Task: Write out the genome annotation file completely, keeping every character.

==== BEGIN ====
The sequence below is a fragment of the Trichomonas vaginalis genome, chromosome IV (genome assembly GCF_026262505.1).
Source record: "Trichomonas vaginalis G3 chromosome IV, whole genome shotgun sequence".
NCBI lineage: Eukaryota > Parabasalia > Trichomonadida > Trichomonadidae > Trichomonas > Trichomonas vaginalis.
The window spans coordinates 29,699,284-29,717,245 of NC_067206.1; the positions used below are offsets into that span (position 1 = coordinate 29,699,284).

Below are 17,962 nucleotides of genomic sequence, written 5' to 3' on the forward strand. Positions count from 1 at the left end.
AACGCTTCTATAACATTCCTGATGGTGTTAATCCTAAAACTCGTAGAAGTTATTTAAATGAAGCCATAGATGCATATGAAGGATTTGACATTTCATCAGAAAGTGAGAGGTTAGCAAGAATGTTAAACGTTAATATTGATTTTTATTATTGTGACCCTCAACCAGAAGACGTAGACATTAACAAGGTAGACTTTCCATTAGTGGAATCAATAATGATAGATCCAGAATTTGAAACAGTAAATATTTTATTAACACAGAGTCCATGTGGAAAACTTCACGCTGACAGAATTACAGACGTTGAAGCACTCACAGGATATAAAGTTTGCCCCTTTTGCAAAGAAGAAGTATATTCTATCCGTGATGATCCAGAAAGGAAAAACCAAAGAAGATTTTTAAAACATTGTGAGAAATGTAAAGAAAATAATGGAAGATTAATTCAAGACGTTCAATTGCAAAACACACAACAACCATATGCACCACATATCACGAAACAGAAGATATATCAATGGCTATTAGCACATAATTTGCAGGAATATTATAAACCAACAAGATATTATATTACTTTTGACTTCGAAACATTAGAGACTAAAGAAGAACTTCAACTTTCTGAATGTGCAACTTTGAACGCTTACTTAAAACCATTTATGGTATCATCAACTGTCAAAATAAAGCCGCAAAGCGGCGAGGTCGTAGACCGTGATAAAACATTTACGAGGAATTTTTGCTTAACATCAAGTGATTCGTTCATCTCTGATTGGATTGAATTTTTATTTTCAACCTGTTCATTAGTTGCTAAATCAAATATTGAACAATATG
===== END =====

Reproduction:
The sequence below is a fragment of the Trichomonas vaginalis genome, chromosome IV (genome assembly GCF_026262505.1).
Source record: "Trichomonas vaginalis G3 chromosome IV, whole genome shotgun sequence".
NCBI lineage: Eukaryota > Parabasalia > Trichomonadida > Trichomonadidae > Trichomonas > Trichomonas vaginalis.
The window spans coordinates 29,699,284-29,717,245 of NC_067206.1; the positions used below are offsets into that span (position 1 = coordinate 29,699,284).

Below are 17,962 nucleotides of genomic sequence, written 5' to 3' on the forward strand. Positions count from 1 at the left end.
AACGCTTCTATAACATTCCTGATGGTGTTAATCCTAAAACTCGTAGAAGTTATTTAAATGAAGCCATAGATGCATATGAAGGATTTGACATTTCATCAGAAAGTGAGAGGTTAGCAAGAATGTTAAACGTTAATATTGATTTTTATTATTGTGACCCTCAACCAGAAGACGTAGACATTAACAAGGTAGACTTTCCATTAGTGGAATCAATAATGATAGATCCAGAATTTGAAACAGTAAATATTTTATTAACACAGAGTCCATGTGGAAAACTTCACGCTGACAGAATTACAGACGTTGAAGCACTCACAGGATATAAAGTTTGCCCCTTTTGCAAAGAAGAAGTATATTCTATCCGTGATGATCCAGAAAGGAAAAACCAAAGAAGATTTTTAAAACATTGTGAGAAATGTAAAGAAAATAATGGAAGATTAATTCAAGACGTTCAATTGCAAAACACACAACAACCATATGCACCACATATCACGAAACAGAAGATATATCAATGGCTATTAGCACATAATTTGCAGGAATATTATAAACCAACAAGATATTATATTACTTTTGACTTCGAAACATTAGAGACTAAAGAAGAACTTCAACTTTCTGAATGTGCAACTTTGAACGCTTACTTAAAACCATTTATGGTATCATCAACTGTCAAAATAAAGCCGCAAAGCGGCGAGGTCGTAGACCGTGATAAAACATTTACGAGGAATTTTTGCTTAACATCAAGTGATTCGTTCATCTCTGATTGGATTGAATTTTTATTTTCAACCTGTTCATTAGTTGCTAAATCAAATATTGAACAATATG